MCSO Deputy Sean Pearce was clocked at 81 mph just seconds before a December 16 crash that killed Glendale resident John Edward Harding, 63.
Pearce was traveling north on North 59th Avenue a little after 1 p.m. in an unmarked black Chevy Tahoe when he collided with Harding's Nissan Cube, as it was turning south onto North 59th Avenue from West Hayward Avenue.
According to a report released Monday by the Glendale Police Department, the Tahoe's event data recorder (kind of a black box for automobiles) found the vehicle's maximum speed prior to the crash to be 81 mph.
Glendale PD spokesman Jay O'Neill said the 81 mph mark happened "within seconds of the actual impact."
The speed limit was posted at 40 mph. The Glendale PD's collision reconstruction estimated the Tahoe's speed "at impact" to be 48 to 53 mph.
The force of the crash was so great that both cars crossed several yards, across three or four lanes of traffic, ending up just off the road on the southbound side, where the Tahoe hit a sign on private property.
Pearce incurred only minor injuries. Harding was transported to a nearby hospital where he died. Harding left behind a wife and a son.
Though the Glendale PD's report does not have charging information, Jerry Cobb, spokesman for the Maricopa County Attorney's Office, told me that "the submitted charge is manslaughter."
Cobb said the MCAO will review the case and make the final charging decision.
Pearce and another deputy driving behind him said they were helping a homicide detective track a suspect when the accident occurred.
The suspect was "on 67th Avenue and a couple of miles ahead of them," according to Pearce's interview with a Glendale police officer after the crash.
The Tahoe and another MCSO vehicle, driven by Deputy David Parra, were "paralleling" the suspect's vehicle on 59th Avenue, as additional sheriff's detectives dogged the vehicle on 67th Avenue, Pearce said.
Seeing Harding's vehicle in front of him, Pearce locked up his brakes, hitting the side of the Nissan head-on.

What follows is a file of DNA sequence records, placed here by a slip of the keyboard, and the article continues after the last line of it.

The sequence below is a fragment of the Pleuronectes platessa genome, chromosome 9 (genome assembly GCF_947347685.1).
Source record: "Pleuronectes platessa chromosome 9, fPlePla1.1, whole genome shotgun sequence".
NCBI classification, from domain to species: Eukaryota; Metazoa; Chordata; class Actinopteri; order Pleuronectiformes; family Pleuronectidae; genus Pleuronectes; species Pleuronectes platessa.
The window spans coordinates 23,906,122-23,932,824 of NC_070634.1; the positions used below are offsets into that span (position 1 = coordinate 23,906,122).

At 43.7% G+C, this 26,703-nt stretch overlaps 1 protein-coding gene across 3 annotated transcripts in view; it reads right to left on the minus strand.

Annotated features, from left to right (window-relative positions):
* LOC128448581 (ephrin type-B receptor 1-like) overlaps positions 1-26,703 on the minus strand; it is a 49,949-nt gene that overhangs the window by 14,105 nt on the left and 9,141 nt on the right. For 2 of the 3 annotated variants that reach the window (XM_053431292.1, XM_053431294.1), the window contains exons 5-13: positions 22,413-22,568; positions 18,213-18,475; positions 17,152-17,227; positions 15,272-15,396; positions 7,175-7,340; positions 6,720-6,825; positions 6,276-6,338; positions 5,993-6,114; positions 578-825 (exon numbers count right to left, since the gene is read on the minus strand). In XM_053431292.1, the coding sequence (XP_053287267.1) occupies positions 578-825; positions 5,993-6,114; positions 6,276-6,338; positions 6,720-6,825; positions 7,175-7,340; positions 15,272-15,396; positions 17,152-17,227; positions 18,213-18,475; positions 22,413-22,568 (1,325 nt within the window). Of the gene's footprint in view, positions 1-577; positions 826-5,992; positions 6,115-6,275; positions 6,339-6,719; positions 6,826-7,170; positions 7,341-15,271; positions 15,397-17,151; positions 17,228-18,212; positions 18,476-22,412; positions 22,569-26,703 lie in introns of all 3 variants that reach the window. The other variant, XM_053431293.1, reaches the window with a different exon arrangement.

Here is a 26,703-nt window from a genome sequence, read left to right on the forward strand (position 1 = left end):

Neither Pearce nor Parra's vehicle was equipped with sirens or flashing lights. Pearce told the GPD investigator that there was no time to honk his horn.
Pearce submitted to a blood draw, but the report states that no results have been received.
I asked O'Neill about this.
"We don't do in-house blood testing," the PIO told me. "We send our blood samples to the Department of Public Safety's lab for analysis and they haven't completed that yet."
I should note that there is nothing in the report to indicate that alcohol or illicit drug use is suspected of being a factor.
Pearce is the son of recalled, disgraced former state Senate President Russell Pearce, currently First Vice Chair of Arizona Republican Party.
The elder Pearce, an ardent nativist, has often referred to his son Sean in campaign speeches and during interviews.
That's because in 2004, Sean was shot in the abdomen by an illegal alien from Mexico.
At the time Sean Pearce was a member of the MCSO SWAT Team, which was attempting to serve a warrant on a suspect when a firefight ensued, wounding Pearce.
We Believe Local Journalism is Critical to the Life of a City
Engaging with our readers is essential to Phoenix New Times's mission. Make a financial contribution or sign up for a newsletter, and help us keep telling Phoenix's stories with no paywalls.
Support Our Journalism
Note: the first version of this post stated that Sean Pearce was shot in 2010. That was incorrect. He was shot in 2004. Sorry for any confusion. You'd think by now I would have committed the history of the Pearce clan to memory.
Got a tip for The Bastard? Send it to: Stephen Lemons.